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Hi John,

Has any editor ever explained why they're not really into this poem?

You seem to have a talking dog in stanza 3. I find this fascinating, but it might not suit all tastes. I'm not sure how to help, really. Perhaps you could rethink your intended audience? Alternatively, I do think this has the makings of a very interesting short story.

Best wishes,
Fliss
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  #7  
Old 06-17-2018, 11:01 AM
David Callin David Callin is offline
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Hi Jon. It's a good read. I think there are two things going on here: the good straight story, well expressed, and your attempts to poeticise it. I like the first, but am less keen on the second, so I have - presumptuously - set out below what remains if you cut the second element out.

By Jackson, you called and said,
I'll be too drunk to drive.
Hell, if I do my very best
I could be blind by Shreveport.
I warn you, son, you whispered,
everything's losing its shape.
Now my dog has decided I'm no friend.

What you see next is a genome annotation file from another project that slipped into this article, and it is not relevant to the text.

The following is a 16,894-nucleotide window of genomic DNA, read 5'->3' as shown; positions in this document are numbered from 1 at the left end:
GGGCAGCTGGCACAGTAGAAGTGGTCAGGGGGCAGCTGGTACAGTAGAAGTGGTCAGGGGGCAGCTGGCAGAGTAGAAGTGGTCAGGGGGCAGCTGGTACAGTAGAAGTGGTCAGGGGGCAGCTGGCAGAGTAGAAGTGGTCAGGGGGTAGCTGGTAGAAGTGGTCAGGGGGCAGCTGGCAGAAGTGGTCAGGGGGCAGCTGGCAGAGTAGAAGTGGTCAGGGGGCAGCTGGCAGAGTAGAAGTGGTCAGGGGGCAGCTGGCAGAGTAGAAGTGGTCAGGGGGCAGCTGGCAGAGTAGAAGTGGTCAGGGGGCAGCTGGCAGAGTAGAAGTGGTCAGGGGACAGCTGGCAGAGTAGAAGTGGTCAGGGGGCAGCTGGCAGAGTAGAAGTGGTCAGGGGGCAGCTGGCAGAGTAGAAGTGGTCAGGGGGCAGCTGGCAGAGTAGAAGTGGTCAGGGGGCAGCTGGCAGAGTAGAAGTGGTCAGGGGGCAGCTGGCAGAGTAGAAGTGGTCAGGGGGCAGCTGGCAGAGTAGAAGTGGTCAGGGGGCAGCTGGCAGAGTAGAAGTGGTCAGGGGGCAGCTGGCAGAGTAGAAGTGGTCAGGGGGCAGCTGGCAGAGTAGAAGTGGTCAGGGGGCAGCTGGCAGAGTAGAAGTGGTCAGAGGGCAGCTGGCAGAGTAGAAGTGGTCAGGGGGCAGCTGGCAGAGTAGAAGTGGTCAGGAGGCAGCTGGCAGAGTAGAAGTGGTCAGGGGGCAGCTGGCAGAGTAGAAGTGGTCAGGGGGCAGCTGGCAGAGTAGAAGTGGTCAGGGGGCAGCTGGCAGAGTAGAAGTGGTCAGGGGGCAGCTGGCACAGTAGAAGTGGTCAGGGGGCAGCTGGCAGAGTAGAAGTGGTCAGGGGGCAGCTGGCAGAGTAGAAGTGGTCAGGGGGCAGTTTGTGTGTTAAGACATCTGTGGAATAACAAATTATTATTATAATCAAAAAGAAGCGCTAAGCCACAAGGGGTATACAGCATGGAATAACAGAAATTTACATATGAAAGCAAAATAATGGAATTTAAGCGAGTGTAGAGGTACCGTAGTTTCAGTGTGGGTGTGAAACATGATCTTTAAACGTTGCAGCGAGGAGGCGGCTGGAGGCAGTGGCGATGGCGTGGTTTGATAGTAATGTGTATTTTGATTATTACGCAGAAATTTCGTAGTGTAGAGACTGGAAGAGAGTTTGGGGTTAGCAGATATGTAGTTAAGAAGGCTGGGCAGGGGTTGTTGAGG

I can't outrun the end much longer.
But my boy ain't no coward. Fly down,
see your old dad, we'll take a ride
to see my new grave.

In Jackson, I stood outside the Dust and Ash Hotel.
Your traveling dog, he was a German,
said he knew you loved me but I was too late.
I didn't want to step through the door, he said.
Who knows what you'll be on the other side.

Come in, you yelled. I smiled at the dog,
said I can't. Your hound is guarding the gate.
It was a hell of a predicament, you agreed,
there was always one asshole
who wouldn't get with the plan.
You shot the dog and we moved on.

I drove while you snored. The car sped
inside a song once sung. Beyond dawn
morning mist gave way. At dark,
you took the wheel. Night ripped open.
I flipped dog-eared corners, watched
new universes boom, felt my own animal
swim inside. Wondered how the dog had died.
Was it a final explosion like rage behind the eyes,
or was it warm soup, with soft bread,
a glass of cold milk on the side?

I like it! And I ended up removing very little.

Cheers

David
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  #8  
Old 06-18-2018, 10:33 AM
John Riley John Riley is offline
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Location: North Carolina
Posts: 3,915
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Thanks to each one of you for reading and commenting. There seems to be a bit of consensus around S2, which has never been my favorite stanza. I will think about dropping it as well as consider the other suggestions.

Much appreciated.

John
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  #9